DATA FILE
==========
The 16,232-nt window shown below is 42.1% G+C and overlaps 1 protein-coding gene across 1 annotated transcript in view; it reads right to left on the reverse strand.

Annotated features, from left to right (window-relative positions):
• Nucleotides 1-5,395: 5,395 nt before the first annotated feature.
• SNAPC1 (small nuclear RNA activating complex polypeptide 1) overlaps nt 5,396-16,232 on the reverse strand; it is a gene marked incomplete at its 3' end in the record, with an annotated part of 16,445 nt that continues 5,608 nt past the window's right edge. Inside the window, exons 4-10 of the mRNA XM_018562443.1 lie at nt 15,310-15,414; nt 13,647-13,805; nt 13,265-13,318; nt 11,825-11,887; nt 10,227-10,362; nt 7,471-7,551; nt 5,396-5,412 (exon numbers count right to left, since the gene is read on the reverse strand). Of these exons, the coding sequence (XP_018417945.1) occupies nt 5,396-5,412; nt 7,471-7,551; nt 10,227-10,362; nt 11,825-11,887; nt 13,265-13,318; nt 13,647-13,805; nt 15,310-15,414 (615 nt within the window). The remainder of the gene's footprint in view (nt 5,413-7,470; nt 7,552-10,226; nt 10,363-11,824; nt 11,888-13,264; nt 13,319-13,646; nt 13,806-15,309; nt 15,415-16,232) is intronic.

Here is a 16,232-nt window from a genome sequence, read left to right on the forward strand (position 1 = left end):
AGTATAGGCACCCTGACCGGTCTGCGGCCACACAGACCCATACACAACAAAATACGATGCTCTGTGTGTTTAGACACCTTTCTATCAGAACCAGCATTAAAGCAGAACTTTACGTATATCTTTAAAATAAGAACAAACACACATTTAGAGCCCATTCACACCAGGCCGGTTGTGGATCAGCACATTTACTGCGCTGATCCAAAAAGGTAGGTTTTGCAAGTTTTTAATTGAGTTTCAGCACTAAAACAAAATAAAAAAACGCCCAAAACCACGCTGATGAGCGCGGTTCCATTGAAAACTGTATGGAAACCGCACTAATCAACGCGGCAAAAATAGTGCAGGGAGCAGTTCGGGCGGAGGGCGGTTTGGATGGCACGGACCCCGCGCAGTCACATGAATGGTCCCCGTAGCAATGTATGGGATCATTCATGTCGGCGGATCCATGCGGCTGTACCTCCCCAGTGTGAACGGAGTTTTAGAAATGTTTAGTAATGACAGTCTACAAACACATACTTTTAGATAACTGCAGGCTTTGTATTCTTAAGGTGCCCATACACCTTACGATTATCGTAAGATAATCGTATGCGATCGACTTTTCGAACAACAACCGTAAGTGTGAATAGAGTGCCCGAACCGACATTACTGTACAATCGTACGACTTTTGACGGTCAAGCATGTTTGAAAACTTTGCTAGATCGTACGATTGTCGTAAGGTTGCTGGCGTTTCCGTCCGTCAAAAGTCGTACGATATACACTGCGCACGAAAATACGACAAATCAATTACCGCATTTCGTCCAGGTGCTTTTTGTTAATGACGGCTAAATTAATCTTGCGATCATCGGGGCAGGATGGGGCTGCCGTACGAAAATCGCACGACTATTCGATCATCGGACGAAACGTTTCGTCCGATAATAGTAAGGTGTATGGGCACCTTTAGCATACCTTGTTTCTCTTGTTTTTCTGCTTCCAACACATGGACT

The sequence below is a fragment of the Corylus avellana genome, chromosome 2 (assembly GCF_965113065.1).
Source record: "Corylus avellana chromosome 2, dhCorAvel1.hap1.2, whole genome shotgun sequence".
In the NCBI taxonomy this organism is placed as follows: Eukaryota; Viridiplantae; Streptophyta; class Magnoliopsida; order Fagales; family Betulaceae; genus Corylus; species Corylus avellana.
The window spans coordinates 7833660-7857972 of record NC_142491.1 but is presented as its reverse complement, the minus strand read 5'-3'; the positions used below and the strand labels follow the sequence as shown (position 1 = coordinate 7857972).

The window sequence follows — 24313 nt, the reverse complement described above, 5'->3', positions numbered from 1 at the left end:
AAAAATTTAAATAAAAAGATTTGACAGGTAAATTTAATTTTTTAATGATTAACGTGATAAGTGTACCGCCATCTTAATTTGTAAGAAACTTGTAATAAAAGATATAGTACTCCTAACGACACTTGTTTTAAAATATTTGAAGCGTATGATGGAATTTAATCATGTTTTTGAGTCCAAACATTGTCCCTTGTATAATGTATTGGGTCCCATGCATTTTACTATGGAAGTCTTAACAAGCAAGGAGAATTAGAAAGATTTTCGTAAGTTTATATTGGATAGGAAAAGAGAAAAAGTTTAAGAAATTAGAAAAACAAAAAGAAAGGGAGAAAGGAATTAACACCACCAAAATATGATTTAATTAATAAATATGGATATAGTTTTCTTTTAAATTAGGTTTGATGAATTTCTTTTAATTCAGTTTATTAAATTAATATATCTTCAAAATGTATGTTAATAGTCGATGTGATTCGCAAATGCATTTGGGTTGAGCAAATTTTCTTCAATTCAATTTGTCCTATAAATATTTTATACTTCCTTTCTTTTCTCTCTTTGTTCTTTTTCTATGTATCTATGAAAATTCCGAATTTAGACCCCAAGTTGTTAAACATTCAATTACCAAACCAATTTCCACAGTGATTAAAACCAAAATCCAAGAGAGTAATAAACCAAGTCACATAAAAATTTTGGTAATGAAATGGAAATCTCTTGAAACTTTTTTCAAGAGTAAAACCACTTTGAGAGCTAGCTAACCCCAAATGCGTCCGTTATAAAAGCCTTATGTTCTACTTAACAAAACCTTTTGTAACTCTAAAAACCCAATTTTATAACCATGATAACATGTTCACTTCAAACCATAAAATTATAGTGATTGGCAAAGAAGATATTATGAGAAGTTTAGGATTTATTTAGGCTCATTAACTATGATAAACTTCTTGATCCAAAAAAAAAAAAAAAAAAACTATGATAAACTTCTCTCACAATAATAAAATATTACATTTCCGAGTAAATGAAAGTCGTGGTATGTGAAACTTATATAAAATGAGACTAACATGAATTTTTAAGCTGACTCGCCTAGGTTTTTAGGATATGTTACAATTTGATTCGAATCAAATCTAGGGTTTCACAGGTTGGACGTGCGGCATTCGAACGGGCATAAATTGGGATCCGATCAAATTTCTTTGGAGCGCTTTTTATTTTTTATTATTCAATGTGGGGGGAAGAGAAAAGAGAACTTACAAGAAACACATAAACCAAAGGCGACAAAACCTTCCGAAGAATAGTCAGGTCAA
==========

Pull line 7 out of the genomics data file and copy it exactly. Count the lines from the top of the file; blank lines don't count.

The sequence below is a fragment of the Corylus avellana genome, chromosome 2 (assembly GCF_965113065.1).